He confessed, with the air of a man baring a shocking flaw, to an interest in psychology. He added stoutly: " 'ad a friend once, it 'elped 'im solve a problem." He talked almost wistfully about his 65-acre farm near Basingstoke, where pigs and Jerseys yield a peaceful profit on an investment of $45,000. "I could have invested for a bigger return, y'know," he said. "But it's not the return. You buy the life. It's a good way to live, the farm."
Then suddenly, face impassive, he moved on to a new bit of business he hopes to transact in the U.S.
"Does 'e butt?" he asked.
"Sometimes," somebody said.
Cockell grunted. "I'll butt 'im right out of the ring."
" 'e's a clumsy one, Marciano," he went on. "And that's the danger of 'im. Chaps get overconfident, as I see it. They get in there and see how clumsy and easy to 'it 'e is. They forget and start slugging 'im and they play right into 'is 'ands. When I box 'im it'll be a test of my strength and my boxing. [He almost, but not quite, pronounced it bawxing.] I must 'it 'im 'ard enough to keep 'im off me. But I've got to take 'is punch myself. Which one of us stands up, 'e wins."
Said his manager, John Simpson: "Cockell can lick any man in the world. It's Marciano we want."
Last week, despite the clamorous candidacies of Light-Heavyweight Champion Archie Moore and Cuban Heavyweight Nino Valdes, there seemed to be a very good chance that Don Cockell will be the man next pitted against the Brockton Blockbuster (provided, of course, that Ezzard Charles is not champion after Sept. 15). "I'll move heaven and earth," cried the I.B.C.'s foreign representative, Lew Burston, "to get them the opportunity. It would be great in New York. But think how it would be for London. They'd come from every corner of the Empire." He paused and then added, flatly. "It would make one world."
Owner-trainer Keith Piggott ground his teeth into a veritable paste last week as he watched the seven-furlong Bruton Handicap at Salisbury, England. His 4-year-old mare Minstrel Girl used the race to display a maddening female obstinacy, and despite Piggott's high hopes airily ambled home last in a field of nine. But Piggott refused to be put off. He walked to the stable, fixed her with a terrible eye, and an hour and a half later sent her to the post in another race to try again. Minstrel Girl was impressed; she came on with a late rush, finished second by three-quarters of a length and earned $168 toward the feed bill. Not, however, without tossing her head indignantly as she was being unsaddled.
$50,000 for 72 holes
George Storr May, the business engineer who has made golf his business, had ballyhooed it for months: this year the contestants in the annual tournament which May calls the World's Championship—the climax event of the two-week golf circus at May's Tam O'Shanter club—would be shooting for the largest prize money in the history of golf. The winner, for example, would be just about set for life: a flat $50,000 for first place, plus $50,000 for 50 exhibitions at $1,000 a throw, plus possibly another $50,000 for additional exhibitions. It was enough to attract all of the top golfers except Ben Hogan and Bobby Locke, who are business engineers in their own right and had held out for "appearance money."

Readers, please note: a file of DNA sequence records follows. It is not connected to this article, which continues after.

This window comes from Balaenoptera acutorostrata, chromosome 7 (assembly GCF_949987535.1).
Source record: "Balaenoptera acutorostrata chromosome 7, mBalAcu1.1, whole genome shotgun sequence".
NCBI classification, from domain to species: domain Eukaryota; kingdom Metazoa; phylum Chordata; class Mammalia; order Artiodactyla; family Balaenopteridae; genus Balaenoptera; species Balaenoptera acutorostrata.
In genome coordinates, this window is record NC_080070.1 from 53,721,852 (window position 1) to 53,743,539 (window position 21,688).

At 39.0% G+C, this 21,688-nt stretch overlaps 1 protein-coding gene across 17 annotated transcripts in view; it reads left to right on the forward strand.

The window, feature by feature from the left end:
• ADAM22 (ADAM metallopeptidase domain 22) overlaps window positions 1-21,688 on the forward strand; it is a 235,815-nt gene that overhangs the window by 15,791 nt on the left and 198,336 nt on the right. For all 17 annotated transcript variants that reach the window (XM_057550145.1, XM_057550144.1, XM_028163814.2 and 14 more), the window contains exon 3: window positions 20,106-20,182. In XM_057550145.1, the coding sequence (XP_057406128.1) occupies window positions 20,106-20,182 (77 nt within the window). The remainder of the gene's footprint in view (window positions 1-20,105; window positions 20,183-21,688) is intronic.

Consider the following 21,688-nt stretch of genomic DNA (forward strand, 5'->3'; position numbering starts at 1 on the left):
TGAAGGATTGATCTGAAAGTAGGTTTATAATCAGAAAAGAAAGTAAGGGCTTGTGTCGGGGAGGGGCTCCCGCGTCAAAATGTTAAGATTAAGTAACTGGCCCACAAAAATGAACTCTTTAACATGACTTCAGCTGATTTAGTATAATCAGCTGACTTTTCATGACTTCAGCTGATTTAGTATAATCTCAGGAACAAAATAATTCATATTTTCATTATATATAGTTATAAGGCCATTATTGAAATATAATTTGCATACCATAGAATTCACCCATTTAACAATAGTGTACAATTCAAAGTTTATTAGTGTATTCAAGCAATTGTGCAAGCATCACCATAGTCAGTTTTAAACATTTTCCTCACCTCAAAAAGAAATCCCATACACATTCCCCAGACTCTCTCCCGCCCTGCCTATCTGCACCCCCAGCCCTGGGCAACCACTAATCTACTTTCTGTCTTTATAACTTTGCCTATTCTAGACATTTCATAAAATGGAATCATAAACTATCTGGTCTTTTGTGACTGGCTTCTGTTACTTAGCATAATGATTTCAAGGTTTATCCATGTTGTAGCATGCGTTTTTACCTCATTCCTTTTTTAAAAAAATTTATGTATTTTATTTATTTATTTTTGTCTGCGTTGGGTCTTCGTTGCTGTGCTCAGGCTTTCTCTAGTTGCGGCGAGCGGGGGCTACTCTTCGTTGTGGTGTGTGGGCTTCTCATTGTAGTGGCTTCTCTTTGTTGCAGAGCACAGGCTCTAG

Last Sunday upwards of 40,000 spectators, the largest crowd ever to attend a golf tournament, swarmed over the Tam O'Shanter course to watch the beleaguered leaders sweat out the final 18 holes. One by one, the three front-runners—Earl Stewart Jr., Bob Toski and Jackie Burke—succumbed to the pressure. Burke drove out-of-bounds on the 69th. Stewart double-bogeyed the short 70th. Toski had sagged much earlier on his round. On the 6th hole, the 60th of the tournament, he had gone three over par with a 7. He had fought back only to collapse again with four consecutive bogeys. Just when his crack-up seemed complete, Toski rallied with great nerve. He eagled the 515-yard 69th, parred the 70th and 71st, and on the home green rolled in a birdie for a four-round total of 274, a stroke less than Stewart's and Burke's.
Usually the star of the Tam O'Shanter is "Gorgeous George S." May himself, changing sport shirts every hour, betting with the players, whooping it up generally. This year, slowed down by diabetes, May spent his nights in the Evanston Hospital, was caddied to the club each noon in his air-conditioned Cadillac. May, in fact, was so subdued that he changed sport shirts only once on the final day.